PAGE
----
Jay Rayner, of the Observer, is an estimable food critic; one of the best writing today, if not the best. Yet I have noticed, over the course of his reviewing, a certain animosity towards my home city of Oxford and its restaurants. In one piece, he wrote contemptuously that ‘I’ve said it before. Oxford is an odd place. Its citizens have taste and money…But it’s short on great choice.’

Historically, he has had a point. As a student, I divided my time and loan expenditure between Branca (still there, still excellent), Browns (still there, less good) and Pizza Express (say no more). Otherwise, it was pot luck in the pubs or sandwiches in the cafes. But now, it is a city full of top-notch establishments. From pubs like the Magdalen Arms (which, admittedly, Rayner reveres) and the new White House to restaurants like Pompette, Arbequina, Oli’s Thai and the current subject of my review, Wilding, it can hold its head high against any other city of its size.

Again, I return to the past to assess the excellent Wilding, sister establishment of the highly regarded Eight Stoney Street in Frome. Situated on Oxford’s Little Clarendon Street in Jericho – so-called ‘Little Trendy Street’ – it is located in what used to be a Café Rouge, and has successfully exorcised all of the memories of that particular regrettable group. Refurbished with aplomb during lockdown, it opened a matter of a few weeks ago, and has already established itself as offering something distinctly different from its peers. Restaurant, wine bar, café, wine shop; Wilding exists in all of these incarnations, yet mercifully without the identity crisis or ‘master of none’ syndrome that such places so often exhibit.

Unusually, I had been to Wilding several times before I’d reviewed it, albeit mainly to drink. The wine list at Wilding, overseen by owner Kent and head of wine Sarah, offers an excellent range of styles and vintages by the glass, carafe and bottle, at exceptionally good prices. One can sip on anything from Oxfordshire Freedom of the Press Bacchus white to a very fine Montepulciano from Abruzzo, and no bottle on the main list will cost over £45.

If you’re in the mood to splurge, then there’s a fixed corkage charge of £15 per bottle, meaning that big-spending groups can order away at a fraction of the price of other restaurants. But, blessedly, people like me – who tend never to drink wine in pubs because it’s horrible – now have somewhere to go in and have a delicious glass of something lovely at a sensible price. Sitting in the back garden, which abuts Somerville, is one of the nicest things that one can do on a summer’s day in Oxford.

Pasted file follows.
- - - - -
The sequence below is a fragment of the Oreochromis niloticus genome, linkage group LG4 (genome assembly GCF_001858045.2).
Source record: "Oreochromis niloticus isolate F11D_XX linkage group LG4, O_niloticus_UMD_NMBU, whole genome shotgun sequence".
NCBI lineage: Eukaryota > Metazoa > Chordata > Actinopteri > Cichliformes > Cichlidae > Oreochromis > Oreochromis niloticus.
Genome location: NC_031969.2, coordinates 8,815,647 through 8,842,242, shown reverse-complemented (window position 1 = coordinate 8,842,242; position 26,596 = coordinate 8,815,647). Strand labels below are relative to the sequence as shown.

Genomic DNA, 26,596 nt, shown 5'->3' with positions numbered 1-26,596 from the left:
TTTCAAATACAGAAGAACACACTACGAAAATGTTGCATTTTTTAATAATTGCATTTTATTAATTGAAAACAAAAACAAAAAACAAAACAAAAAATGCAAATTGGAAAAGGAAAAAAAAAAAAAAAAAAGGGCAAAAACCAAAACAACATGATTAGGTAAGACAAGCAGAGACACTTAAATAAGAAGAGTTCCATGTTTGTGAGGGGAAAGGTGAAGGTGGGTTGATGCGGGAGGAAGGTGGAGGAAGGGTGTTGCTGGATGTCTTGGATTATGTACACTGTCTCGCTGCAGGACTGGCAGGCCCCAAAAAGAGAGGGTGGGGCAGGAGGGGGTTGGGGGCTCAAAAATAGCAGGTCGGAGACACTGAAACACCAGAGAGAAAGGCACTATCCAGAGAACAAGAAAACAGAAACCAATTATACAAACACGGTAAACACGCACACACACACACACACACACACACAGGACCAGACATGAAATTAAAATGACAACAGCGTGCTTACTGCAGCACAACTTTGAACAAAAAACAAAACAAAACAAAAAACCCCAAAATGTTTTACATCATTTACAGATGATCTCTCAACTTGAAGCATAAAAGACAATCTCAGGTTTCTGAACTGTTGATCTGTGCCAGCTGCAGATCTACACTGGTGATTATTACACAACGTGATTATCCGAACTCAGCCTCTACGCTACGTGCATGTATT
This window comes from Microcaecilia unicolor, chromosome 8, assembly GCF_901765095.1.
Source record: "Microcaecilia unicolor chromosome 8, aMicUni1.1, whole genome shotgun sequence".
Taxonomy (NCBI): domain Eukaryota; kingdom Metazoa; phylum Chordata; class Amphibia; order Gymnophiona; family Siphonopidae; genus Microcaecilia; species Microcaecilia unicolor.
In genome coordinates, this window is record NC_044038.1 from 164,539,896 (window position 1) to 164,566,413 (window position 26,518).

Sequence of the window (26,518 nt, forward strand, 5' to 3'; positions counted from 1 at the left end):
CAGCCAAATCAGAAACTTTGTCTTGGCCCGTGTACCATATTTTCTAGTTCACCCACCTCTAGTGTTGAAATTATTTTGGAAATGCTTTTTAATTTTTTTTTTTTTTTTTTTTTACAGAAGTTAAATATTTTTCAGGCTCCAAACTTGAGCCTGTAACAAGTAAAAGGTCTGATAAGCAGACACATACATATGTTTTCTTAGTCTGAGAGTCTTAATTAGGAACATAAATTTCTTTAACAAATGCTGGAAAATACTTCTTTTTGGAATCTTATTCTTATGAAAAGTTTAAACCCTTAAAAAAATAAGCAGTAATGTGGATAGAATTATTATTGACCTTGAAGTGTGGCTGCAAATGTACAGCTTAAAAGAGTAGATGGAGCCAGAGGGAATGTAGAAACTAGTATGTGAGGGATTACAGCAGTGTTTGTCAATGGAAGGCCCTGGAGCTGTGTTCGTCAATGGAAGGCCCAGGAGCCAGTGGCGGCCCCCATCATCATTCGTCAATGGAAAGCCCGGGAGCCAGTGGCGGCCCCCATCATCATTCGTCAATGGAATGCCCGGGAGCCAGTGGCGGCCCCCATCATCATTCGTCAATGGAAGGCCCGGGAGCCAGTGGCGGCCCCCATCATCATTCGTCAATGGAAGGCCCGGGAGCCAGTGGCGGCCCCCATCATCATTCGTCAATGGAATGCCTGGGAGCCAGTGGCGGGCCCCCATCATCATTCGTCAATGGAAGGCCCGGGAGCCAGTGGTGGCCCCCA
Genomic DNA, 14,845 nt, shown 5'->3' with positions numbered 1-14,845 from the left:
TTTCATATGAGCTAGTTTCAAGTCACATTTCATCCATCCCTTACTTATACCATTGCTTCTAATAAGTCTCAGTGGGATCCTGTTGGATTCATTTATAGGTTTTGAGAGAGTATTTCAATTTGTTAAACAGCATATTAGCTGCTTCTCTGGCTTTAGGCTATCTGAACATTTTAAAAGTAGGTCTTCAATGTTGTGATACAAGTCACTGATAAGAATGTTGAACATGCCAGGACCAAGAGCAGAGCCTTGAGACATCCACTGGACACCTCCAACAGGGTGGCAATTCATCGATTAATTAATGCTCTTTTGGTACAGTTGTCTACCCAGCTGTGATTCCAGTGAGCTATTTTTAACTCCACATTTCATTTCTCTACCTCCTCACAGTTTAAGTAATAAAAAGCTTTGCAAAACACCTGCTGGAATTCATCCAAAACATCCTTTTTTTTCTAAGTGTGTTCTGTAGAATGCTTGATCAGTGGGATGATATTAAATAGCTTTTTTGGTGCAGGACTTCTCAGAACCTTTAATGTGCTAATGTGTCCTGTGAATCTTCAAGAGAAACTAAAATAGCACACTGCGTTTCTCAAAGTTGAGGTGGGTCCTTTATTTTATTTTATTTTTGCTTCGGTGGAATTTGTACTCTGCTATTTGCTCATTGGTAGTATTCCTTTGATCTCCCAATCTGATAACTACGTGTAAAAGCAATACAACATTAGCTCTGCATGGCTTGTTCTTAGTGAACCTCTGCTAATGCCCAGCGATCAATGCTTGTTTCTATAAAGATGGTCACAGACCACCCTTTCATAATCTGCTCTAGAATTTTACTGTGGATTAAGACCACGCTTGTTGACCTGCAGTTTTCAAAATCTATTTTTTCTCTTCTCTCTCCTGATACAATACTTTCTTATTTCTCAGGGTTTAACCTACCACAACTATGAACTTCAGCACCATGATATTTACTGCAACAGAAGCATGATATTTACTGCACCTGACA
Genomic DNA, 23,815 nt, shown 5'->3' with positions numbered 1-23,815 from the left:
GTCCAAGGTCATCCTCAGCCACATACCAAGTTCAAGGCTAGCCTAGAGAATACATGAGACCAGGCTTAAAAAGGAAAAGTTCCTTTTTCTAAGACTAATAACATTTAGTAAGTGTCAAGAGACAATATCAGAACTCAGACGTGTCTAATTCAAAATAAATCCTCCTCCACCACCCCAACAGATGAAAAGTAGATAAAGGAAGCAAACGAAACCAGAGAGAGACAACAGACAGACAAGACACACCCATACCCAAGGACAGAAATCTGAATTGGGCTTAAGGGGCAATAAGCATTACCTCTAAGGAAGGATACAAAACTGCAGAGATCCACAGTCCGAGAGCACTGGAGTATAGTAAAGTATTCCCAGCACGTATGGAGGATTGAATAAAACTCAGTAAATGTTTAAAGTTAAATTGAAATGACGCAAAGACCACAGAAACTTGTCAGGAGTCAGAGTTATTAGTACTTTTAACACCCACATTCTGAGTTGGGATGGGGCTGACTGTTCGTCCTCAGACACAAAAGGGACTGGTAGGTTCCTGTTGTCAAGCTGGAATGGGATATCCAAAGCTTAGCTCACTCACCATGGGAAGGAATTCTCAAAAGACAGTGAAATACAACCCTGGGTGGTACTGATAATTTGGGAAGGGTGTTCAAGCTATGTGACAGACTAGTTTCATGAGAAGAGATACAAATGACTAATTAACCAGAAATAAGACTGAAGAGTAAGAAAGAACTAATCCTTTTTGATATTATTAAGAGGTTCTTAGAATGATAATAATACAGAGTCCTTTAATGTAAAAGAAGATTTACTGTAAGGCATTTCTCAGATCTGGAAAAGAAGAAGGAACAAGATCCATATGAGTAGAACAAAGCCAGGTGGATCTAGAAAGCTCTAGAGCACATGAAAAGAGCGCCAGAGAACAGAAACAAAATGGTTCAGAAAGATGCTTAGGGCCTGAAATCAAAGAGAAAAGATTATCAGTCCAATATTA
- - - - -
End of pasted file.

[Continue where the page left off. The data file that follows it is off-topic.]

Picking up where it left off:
If the food wasn’t up to scratch, then it would be only mildly disappointing, but thankfully it’s both terrific and very sensibly priced. A Sunday visit saw my wife and I begin with some very fine focaccia (which I would argue is closer to garlic bread, but tomato, tomato) and delicious mini-cheese biscuits, before moving onto small plates of scallops and tomato salad, before the specials of T-bone veal steak and stone bass. Nothing costs over £20 (not even the veal, which even humble establishments usually whack on a premium for), and it’s all beautifully presented and superbly cooked. And our five year old was delighted with her pizza, which she pronounced just as good as what she has at home.

After desserts of chocolate delice – aptly named – and a glass of Pedro Ximenez, we left replete and very happy. Wilding has already established itself as one of Oxford’s outstanding places to eat and, especially, to drink, and I look forward to many more happy visits there. But will it ever see any students there? Perhaps only with their parents. But at least that’ll mean that there will, at least, be some space inside for the rest of us to enjoy this intoxicating new delight.

Wilding, 11-12 Little Clarendon Street, Oxford OX1 2HP. For more information, including menus, and details of their wines, please visit www.wilding.wine.